results in either: (i) an immediate resolution of the dispute; or alternatively;
or (ii) the parties having an improved understanding of their respective
positions and the issues to be resolved through subsequent settlement
negotiation or litigation.
Bankruptcy mediators typically charge
their standard hourly rate for an attorney, or other professional, of their
level of experience to prepare for and conduct a mediation. Most bankruptcy
mediations last an entire day. The parties may, however, agree to limit the
mediation to one-half day to minimize the expense of the mediation process.
Unless the mediator’s fees are to be
paid from assets of the bankruptcy estate, a fee application does not have to be
submitted to the Bankruptcy Court to pay the mediator’s fees and costs.
8. What steps are
required to schedule a bankruptcy mediation?
The parties must:
select a mutually acceptable
mediator who satisfies the qualification requirements of the Bankruptcy
contact the mediator to verify that
the mediator is available when required and has no conflicts of interest to
preclude the mediator from conducting the mediation; and
file an Application For Appointment
of Mediator and Verified Statement of Mediator and lodge a form of Order
Appointing Mediator with the Bankruptcy Court. Templates of said pleadings
are available in Word format at the same website location listed above.
appointment by the Bankruptcy Court, the mediator will arrange a conference call
with counsel for the parties, or take other steps, to assist the parties to
select a date, time and location for the mediation that must be attended, in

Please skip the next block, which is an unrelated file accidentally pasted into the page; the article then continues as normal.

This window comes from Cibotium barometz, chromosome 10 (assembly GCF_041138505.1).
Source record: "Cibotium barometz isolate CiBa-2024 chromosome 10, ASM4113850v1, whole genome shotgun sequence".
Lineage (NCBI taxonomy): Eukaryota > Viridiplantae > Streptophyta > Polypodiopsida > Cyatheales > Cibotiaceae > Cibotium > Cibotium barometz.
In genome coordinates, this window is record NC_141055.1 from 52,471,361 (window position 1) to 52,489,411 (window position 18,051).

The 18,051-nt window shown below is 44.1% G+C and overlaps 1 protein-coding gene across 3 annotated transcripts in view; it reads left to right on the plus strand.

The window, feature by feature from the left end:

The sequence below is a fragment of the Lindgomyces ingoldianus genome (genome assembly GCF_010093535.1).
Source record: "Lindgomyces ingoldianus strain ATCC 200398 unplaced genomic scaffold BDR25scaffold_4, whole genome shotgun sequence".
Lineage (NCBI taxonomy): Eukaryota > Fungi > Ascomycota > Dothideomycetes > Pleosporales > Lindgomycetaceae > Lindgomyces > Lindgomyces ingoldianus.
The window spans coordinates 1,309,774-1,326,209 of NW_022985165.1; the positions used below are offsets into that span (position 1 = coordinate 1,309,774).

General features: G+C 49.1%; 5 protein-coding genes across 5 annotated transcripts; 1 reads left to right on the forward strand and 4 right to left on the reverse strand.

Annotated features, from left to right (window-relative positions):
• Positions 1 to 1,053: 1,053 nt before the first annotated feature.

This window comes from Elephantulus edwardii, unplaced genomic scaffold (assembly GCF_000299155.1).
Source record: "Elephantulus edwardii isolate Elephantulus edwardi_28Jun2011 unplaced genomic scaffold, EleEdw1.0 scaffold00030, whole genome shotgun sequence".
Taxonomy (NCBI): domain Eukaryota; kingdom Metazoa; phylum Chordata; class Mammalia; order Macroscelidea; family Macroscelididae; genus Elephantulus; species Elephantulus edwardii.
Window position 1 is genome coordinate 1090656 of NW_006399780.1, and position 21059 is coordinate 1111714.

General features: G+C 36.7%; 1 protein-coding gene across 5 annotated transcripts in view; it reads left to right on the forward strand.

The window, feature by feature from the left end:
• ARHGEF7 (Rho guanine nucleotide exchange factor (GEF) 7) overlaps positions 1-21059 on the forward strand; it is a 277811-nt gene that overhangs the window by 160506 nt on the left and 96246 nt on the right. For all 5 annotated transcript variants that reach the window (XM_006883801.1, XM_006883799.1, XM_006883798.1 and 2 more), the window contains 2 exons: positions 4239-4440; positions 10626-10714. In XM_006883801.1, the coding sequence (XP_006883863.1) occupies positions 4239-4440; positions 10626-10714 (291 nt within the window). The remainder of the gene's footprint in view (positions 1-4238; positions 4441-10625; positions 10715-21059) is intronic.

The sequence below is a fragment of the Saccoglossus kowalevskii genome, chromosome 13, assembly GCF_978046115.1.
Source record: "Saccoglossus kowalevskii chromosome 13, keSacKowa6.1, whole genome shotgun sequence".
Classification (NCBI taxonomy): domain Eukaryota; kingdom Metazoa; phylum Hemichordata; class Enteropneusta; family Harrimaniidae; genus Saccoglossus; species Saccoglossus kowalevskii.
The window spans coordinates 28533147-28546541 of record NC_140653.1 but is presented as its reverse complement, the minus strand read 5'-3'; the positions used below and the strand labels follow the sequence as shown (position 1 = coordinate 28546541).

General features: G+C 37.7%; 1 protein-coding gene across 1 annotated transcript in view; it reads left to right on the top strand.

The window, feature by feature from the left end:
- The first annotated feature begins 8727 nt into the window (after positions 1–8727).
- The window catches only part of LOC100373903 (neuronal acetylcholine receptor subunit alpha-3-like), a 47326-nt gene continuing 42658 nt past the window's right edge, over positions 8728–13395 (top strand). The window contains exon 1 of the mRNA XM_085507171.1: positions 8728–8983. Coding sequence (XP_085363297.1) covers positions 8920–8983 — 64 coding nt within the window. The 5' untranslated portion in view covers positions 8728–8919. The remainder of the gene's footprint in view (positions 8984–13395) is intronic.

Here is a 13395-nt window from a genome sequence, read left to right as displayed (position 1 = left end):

person, by a representative of each party with authority to resolve the dispute
and their legal counsel.
9. Is the
information disclosed during a bankruptcy mediation confidential?
Absolutely. The combination of Local
9072-8(f), Bankruptcy Rule 9017, Federal Rule of Civil Procedure 408 and
A.R.S. §12-2238 preclude all oral, or written, information revealed during a
bankruptcy mediation from being disclosed outside the mediation or used as
evidence in any manner in the related bankruptcy proceeding. In addition, the
bankruptcy mediator may not be called as a witness in the bankruptcy proceeding.
10. What is
required if the bankruptcy mediation results in a resolution of the dispute?
It is imperative that a
successful mediation result in a binding settlement term sheet signed by the
parties and their legal counsel on the day of the mediation. The mediator is
responsible for preparing the term sheet.
9072-9(a) provides that the mediator is authorized to designate a party to
prepare and file the pleadings to seek Bankruptcy Court approval of the terms of
the settlement agreed upon at the mediation. Bankruptcy Rules 2002 and 9019
apply for approval of the settlement by the Bankruptcy Court. Most counsel file
a Motion For Approval Of Settlement And Compromise which appends the signed term
sheet from the day of the mediation and send out a 20-day negative notice which
summarizes the terms of the settlement. If no party-in-interest objects, a
certification of service and no objection and form of order approving the
settlement are lodged with the Bankruptcy Court.